Nicaraguan President Daniel Ortega’s anti-Catholic persecution is part of a broader trend of threats to democracy around the globe, experts on a Georgetown University panel said Nov. 14.
As part of Georgetown’s Dahlgren Dialogues series, co-sponsored by the Office of Mission & Ministry and the Initiative on Catholic Social Thought and Public Life, the panel brought together Jesuit Fr. Matthew Carnes, a specialist on Latin America who is an associate professor in the Department of Government and in the Walsh School of Foreign Service at Georgetown University; Rhina Guidos, the Latin America regional correspondent for Global Sisters Report; Renato Llontop Calosi, a Georgetown University student; and Rep. Jim McGovern, D-Mass., who once, as a congressional staffer, oversaw an investigation into the murders of six Jesuit priests, their housekeeper, and her daughter in El Salvador.
Carnes said that the way democracies end has shifted in recent decades. This is evidenced “in Latin America in a particular way and with this regime in a particular way,” he said. Previously, democracies ended when militaries overthrew the leader of a country, he explained, and this has shifted to leaders who get elected legitimately and change rules to stay in power from the inside.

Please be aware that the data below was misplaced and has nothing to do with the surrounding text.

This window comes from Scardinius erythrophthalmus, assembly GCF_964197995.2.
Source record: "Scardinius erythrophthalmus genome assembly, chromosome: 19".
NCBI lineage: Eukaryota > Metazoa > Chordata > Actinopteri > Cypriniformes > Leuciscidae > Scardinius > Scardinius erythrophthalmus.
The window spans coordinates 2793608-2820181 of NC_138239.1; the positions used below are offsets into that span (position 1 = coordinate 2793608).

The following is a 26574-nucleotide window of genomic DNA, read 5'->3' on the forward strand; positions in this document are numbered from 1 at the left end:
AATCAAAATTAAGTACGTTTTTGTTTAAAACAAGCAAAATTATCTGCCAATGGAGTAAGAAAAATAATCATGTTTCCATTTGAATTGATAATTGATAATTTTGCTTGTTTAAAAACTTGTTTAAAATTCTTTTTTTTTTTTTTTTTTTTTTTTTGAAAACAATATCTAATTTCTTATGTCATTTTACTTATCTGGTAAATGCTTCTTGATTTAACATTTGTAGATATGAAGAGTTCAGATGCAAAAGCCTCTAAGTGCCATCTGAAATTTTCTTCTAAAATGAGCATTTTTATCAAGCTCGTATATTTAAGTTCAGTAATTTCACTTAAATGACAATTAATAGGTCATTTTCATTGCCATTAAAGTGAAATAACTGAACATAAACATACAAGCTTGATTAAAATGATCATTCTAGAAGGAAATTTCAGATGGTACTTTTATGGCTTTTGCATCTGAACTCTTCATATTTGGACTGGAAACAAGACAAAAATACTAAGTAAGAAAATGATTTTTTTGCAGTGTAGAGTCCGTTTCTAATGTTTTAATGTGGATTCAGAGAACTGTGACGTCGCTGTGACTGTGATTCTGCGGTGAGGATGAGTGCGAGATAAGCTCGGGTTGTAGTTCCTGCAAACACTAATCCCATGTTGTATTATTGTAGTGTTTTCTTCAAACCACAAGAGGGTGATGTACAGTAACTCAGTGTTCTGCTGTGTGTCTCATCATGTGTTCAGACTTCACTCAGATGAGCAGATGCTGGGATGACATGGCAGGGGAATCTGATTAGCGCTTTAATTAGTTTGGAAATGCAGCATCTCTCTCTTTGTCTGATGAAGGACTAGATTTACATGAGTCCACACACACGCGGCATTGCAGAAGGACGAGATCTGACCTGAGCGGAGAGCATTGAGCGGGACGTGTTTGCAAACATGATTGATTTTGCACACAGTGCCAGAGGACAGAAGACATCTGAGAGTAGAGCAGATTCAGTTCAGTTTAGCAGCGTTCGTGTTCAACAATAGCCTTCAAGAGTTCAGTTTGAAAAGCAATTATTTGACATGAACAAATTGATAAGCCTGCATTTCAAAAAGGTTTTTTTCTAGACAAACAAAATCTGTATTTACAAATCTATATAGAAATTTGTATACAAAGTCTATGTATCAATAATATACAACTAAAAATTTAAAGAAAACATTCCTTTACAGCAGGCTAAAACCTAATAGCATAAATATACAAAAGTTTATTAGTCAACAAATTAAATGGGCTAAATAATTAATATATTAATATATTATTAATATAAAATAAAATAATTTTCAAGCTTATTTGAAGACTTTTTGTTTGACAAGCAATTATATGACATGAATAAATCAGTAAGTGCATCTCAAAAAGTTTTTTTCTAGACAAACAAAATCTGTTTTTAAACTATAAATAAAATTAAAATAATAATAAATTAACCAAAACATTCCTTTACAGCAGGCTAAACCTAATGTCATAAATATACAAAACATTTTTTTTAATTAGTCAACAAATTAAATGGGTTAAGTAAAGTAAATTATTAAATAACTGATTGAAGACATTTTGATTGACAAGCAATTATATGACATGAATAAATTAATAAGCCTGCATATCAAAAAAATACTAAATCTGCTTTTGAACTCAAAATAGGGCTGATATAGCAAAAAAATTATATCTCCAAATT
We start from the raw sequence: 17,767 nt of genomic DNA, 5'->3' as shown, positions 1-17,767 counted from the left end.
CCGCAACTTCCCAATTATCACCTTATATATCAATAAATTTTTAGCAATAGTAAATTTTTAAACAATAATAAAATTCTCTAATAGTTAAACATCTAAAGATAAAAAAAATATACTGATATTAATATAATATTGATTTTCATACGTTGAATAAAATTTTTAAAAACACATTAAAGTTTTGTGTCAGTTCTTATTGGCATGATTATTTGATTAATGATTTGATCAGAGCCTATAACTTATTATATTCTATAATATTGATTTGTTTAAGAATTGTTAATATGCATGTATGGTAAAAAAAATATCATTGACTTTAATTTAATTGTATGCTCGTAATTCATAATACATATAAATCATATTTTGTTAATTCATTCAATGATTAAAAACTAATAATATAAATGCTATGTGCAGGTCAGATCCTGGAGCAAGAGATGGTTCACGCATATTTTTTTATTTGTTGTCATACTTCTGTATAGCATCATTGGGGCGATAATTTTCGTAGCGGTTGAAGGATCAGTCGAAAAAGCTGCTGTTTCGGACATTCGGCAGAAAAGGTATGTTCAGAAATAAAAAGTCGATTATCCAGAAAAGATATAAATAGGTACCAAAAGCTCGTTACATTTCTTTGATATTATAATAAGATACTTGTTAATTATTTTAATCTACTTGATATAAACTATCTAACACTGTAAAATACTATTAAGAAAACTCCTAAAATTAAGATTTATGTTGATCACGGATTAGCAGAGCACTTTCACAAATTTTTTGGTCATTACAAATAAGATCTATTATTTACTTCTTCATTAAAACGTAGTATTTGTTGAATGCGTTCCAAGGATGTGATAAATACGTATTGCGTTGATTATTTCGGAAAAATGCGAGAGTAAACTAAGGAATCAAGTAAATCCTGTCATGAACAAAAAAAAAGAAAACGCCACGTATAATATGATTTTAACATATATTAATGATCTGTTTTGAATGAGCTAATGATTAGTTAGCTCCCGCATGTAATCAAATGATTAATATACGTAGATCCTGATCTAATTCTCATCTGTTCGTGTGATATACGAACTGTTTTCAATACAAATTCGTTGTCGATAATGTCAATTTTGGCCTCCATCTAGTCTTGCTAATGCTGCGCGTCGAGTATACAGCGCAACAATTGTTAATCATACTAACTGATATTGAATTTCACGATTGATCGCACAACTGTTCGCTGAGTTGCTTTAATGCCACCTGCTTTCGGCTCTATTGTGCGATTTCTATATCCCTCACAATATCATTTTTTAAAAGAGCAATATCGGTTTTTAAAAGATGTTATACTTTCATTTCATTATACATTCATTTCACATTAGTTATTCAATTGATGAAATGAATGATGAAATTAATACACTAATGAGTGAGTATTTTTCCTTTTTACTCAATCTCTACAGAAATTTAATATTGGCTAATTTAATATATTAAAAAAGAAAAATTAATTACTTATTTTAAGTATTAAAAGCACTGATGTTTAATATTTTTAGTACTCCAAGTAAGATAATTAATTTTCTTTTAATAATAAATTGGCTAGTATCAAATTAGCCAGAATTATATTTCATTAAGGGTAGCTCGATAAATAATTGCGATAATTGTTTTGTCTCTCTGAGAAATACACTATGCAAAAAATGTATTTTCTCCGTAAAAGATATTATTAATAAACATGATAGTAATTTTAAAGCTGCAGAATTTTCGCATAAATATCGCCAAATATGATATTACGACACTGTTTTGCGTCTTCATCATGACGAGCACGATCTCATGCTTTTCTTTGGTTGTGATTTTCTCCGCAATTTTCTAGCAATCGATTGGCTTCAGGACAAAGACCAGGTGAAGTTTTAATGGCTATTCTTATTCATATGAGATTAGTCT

“But what has changed is that now democracies are dying because elected democratic leaders are dismantling them from the inside,” he said. “So Ortega, when he comes back, is legitimately elected. So it’s not that he comes to power without a legitimate election. But then, once he’s in power, he starts changing the institution so that he can stay in power, eliminating others from being able to run for office, limiting free speech, limiting space, as we’ve said so often, but also then changing the rules of the game.”
Ortega has been president of Nicaragua since 2007 and previously held the post from 1985–1990.
Earlier this year, Nicaragua’s government declared the Jesuit religious order illegal and ordered the confiscation of all its property. Women religious in the country also were expelled. The Vatican later closed its embassy in Nicaragua.
The Nicaraguan government has retaliated against the Catholic Church and other opposition figures. Bishop Rolando Álvarez was sentenced in February to 26 years in prison the day after he refused to be deported to the U.S. with more than 200 other Nicaraguan political prisoners. Pope Francis publicly denounced Bishop Álvarez’s sentence and the deportation of other Nicaraguans.
McGovern said the United States “wasn’t focused enough” on the threats to democracy presented by Ortega.
“The crackdown on political opposition, the crackdown on free thinkers, and in turn the Jesuits, you know, has been going on for quite some time,” McGovern said. “I mean… the warning signs built and built and built.”
Carnes said the Ortega regime conducted “a slow-burn tightening of screws” because the Catholic Church “is prominent enough” in the country that it could not target the church outright at the beginning. He praised Jesuits in the country for their efforts to continue to serve despite the crackdown.
McGovern concurred that there is power in such service, crediting the Jesuits with “kind of bringing me back to the Catholic faith.”
“And because, quite frankly, it was getting kind of boring for me,” he quipped. “I wasn’t feeling it, right? And then, I met the Jesuits in El Salvador. And all of a sudden, I started to get excited about my faith again.”
Source : NCROnline